January 10, 1947, Mrs. Betty Bersinger and her daughter Anna were walking down Norton Avenue. It was a brisk morning, just after 10:00 AM, when beth saw something a foot or so away from the sidewalk. She thought it was a broken store mannequin. When she looked closer, she saw the horrible truth. It was the naked body of a woman, and she was severed in half.
The terrified woman ran with her child to the closest house that, thankfully, had a telephone.
Los Angeles Examiner reporter Will Fowler heard the call come over the radio. He was two blocks away with photographer Felix Paegel. It was hard to miss the pale, bloodless corpse lying in the weeds. Before long, reporters and law enforcement swarmed the area.
Officers Frank Perkins and Will Fitzgerald arrived on the scene and were horrified by what they saw. The dead woman was cleaned, shampooed, and her skin sheet-white. Her killer severed through her torso. She was posed with her arms over her head.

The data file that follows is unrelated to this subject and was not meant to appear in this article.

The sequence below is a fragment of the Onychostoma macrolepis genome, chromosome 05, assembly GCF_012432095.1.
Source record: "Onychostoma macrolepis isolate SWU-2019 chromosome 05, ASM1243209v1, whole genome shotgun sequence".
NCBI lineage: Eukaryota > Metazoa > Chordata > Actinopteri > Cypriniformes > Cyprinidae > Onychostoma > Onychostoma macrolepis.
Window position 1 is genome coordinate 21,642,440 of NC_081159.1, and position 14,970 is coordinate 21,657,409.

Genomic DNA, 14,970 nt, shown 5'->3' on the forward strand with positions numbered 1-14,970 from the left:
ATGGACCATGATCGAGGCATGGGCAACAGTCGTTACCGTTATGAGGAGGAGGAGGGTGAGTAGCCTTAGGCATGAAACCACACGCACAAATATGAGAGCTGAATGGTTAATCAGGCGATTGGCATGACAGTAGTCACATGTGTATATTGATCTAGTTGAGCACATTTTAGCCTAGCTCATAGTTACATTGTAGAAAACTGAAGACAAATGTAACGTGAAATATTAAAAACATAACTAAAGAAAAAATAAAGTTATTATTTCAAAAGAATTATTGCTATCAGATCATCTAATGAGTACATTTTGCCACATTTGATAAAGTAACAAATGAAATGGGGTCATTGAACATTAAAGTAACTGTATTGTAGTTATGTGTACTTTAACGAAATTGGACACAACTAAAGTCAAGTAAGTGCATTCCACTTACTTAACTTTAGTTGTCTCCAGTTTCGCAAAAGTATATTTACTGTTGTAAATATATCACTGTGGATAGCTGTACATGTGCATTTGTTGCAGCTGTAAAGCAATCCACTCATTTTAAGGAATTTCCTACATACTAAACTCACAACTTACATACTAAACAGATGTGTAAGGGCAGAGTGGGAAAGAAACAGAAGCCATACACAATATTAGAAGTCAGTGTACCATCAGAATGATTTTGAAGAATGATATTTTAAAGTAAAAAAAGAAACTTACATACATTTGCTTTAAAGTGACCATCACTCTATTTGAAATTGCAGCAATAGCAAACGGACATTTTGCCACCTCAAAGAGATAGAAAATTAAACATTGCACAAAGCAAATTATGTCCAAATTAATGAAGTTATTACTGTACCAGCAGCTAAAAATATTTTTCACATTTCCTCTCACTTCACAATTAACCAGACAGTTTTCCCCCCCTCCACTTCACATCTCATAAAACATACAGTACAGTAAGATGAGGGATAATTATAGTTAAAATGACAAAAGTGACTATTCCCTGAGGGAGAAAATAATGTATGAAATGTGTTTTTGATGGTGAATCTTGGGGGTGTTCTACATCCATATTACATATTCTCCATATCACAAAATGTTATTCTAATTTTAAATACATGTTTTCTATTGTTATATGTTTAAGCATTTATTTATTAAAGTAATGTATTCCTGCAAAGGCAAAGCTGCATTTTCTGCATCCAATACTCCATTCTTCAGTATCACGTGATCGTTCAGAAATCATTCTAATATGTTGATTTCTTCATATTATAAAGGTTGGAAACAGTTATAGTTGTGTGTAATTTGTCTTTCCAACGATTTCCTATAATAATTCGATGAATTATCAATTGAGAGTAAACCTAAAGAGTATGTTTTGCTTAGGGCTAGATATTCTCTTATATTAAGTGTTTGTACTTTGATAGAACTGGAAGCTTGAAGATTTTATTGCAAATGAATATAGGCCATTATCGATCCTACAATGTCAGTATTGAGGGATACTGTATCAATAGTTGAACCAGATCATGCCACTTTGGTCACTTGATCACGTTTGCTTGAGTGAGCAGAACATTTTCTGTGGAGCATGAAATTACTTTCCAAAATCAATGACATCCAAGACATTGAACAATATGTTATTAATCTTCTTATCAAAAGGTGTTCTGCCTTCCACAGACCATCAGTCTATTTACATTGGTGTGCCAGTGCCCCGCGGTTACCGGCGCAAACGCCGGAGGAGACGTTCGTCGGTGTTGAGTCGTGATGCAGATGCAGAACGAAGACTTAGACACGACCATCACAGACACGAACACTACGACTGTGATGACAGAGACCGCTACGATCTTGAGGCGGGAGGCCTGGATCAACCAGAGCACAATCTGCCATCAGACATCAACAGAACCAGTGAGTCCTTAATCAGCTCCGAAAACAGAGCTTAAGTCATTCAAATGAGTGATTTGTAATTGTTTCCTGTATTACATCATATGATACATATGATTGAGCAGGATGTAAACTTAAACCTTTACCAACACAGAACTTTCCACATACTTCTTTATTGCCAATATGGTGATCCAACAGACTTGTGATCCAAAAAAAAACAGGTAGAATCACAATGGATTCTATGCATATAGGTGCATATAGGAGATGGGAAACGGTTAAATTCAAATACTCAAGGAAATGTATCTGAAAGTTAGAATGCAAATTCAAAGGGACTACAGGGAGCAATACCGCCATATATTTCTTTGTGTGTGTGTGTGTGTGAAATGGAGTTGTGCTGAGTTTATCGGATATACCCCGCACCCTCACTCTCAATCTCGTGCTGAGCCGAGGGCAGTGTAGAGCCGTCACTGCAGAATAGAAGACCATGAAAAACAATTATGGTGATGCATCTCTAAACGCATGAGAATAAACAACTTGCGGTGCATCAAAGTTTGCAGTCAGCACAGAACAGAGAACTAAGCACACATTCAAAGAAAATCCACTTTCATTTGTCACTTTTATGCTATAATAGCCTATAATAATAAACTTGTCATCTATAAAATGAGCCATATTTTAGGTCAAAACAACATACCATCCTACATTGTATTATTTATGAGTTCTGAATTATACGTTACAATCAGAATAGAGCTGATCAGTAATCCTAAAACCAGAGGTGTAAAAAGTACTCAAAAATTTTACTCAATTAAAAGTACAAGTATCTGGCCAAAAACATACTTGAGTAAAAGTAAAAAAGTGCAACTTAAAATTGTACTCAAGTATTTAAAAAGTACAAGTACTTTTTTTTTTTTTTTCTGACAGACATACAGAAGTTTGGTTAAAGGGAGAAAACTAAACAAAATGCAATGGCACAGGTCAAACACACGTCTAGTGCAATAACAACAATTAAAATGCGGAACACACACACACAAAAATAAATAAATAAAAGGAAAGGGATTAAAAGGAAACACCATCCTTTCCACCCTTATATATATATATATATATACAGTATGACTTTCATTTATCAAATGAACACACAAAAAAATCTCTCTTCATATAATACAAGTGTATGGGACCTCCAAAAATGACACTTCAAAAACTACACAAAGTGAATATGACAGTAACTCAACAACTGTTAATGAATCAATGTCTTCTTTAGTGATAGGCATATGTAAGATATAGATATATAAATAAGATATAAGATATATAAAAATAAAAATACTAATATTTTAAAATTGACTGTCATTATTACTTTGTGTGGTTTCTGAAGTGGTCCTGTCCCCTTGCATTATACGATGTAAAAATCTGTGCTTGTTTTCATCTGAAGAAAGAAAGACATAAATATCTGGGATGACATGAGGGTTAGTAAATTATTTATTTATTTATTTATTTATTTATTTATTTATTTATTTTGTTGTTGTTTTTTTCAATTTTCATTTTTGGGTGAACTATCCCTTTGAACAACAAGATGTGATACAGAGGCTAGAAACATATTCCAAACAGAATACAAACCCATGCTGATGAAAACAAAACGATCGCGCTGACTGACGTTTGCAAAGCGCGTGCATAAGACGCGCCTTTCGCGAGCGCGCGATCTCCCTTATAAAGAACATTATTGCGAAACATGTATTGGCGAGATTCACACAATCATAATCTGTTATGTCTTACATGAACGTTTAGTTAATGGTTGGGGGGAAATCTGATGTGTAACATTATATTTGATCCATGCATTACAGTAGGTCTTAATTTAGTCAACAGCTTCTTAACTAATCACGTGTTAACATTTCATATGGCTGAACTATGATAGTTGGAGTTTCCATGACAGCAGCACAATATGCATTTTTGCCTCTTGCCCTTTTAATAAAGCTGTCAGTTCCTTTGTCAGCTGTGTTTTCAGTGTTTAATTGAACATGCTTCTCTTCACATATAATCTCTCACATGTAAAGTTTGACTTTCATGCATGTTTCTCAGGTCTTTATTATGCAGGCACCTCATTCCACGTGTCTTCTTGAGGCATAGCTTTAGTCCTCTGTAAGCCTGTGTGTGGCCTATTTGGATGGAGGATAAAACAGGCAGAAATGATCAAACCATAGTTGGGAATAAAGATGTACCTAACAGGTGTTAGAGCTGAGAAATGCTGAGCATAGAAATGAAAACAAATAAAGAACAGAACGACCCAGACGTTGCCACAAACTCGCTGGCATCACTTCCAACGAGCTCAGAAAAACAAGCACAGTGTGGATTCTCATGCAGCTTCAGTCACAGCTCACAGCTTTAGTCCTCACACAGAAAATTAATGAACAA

It took 56 minutes to learn the dead woman’s name. Her fingerprints matched that of a girl who arrested for underage drinking back in ’43. Her name was Elizabeth Short.
Los Angeles County coroner Frederick Newbarr performed an autopsy of Elizabeth’s body on January 16, 1947. He noted that she had ligature marks on her wrists and ankles, suggesting she was bound. The killer cut tissue out of her right breast, left arm, and the left side of her chest.
There was evidence of blunt force trauma to Elizabeth’s head. She may have been raped. These injuries did not kill Elizabeth but told her story of a torturous and slow death. She died when the murderer slashed the corners of her mouth into a grotesque smile that extended to each ear.